Bob Costas Will No Longer Host NBC’s Olympics Coverage

The National Herald Archive

Greek-American sportscaster Bob Costas. Photo by Evan Agostini/Invision/AP, File

NEW YORK – Greek-American sportscaster, Bob Costas, on the air for NBC Sports television since the early 1980s and prime-time host of twelve Olympic Games, from 1992 until 2016, will no longer anchor the network’s primetime coverage of the Olympics as he is passing the broadcasting torch to Mike Tirico.

Costas made the announcement Thursday morning on NBC’s “Today” show that he will no longer anchor the network’s primetime coverage of the Olympics.

Costas was born in Queens, New York City, and grew up in Commack, New York. He is the son of Jayne (Quinlan), of Irish descent, and John George Costas, an Electrical Engineer of Greek descent. His father's family ancestry can be traced back to the island of Kalymnos in the Aegean Sea in Greece.

Costas, 64, said he's not retiring from the business, but entering the "Tom Brokaw phase" of his career. Brokaw, the former NBC "Nightly News" anchor, is a commentator at big news events and makes documentaries.

The Olympics role requires the host to set the stage for the night's telecast, guide viewers on switches to different venues, handle news if it breaks and conduct on-air interviews. It was a job popularized by ABC's Jim McKay in the 1970s. Costas paid tribute to McKay in making his announcement Thursday on the "Today" show.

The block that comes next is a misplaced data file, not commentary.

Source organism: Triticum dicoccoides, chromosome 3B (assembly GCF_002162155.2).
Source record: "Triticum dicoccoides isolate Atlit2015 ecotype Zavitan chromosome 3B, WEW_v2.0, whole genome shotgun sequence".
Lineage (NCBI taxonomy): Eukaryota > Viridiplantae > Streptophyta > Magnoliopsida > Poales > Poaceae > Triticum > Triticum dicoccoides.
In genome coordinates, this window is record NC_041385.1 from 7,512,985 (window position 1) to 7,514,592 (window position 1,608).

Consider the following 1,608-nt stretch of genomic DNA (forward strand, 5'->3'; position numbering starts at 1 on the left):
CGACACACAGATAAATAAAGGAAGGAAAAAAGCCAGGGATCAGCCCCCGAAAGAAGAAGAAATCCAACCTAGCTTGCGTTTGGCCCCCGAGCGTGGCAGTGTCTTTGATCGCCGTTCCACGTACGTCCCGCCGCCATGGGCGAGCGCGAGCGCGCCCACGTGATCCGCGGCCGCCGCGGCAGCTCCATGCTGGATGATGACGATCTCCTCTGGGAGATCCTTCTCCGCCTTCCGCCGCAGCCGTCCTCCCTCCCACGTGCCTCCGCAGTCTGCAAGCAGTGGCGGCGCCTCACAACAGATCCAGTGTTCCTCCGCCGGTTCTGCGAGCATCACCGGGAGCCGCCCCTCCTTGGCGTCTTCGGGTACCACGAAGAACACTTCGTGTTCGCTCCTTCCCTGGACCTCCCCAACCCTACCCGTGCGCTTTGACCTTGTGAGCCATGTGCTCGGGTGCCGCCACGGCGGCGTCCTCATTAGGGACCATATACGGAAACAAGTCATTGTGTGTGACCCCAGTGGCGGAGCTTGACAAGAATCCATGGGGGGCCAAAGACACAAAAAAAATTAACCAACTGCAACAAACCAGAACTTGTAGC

"I was lucky because I was surrounded by tremendous colleagues — and we kept getting the rights to it," Costas said.

Tirico was considered the heir apparent for the role since he was hired by NBC from ESPN last year. Costas said it was his choice to leave and although the decision denies him a victory lap in Pyeongchang in 2018, his most recent Winter Olympics memory may not be that pleasant. In Sochi, Russia, in 2014, Costas was sidelined for six days because of an eye infection.

He said his favorite Olympics memory was in Atlanta in 1996, when Muhammad Ali, despite his Parkinson's disease, was a surprise torchbearer who lit the flame at the stadium.

"Somehow even in that condition he was just as charismatic and magnetic as he's always been," Costas said.

Costas and Tirico, 50, have a tie that goes way back. They both graduated from Syracuse University, where Tirico was the first recipient of a scholarship in Costas' name. Tirico debuted with NBC as part of its team in Rio last summer.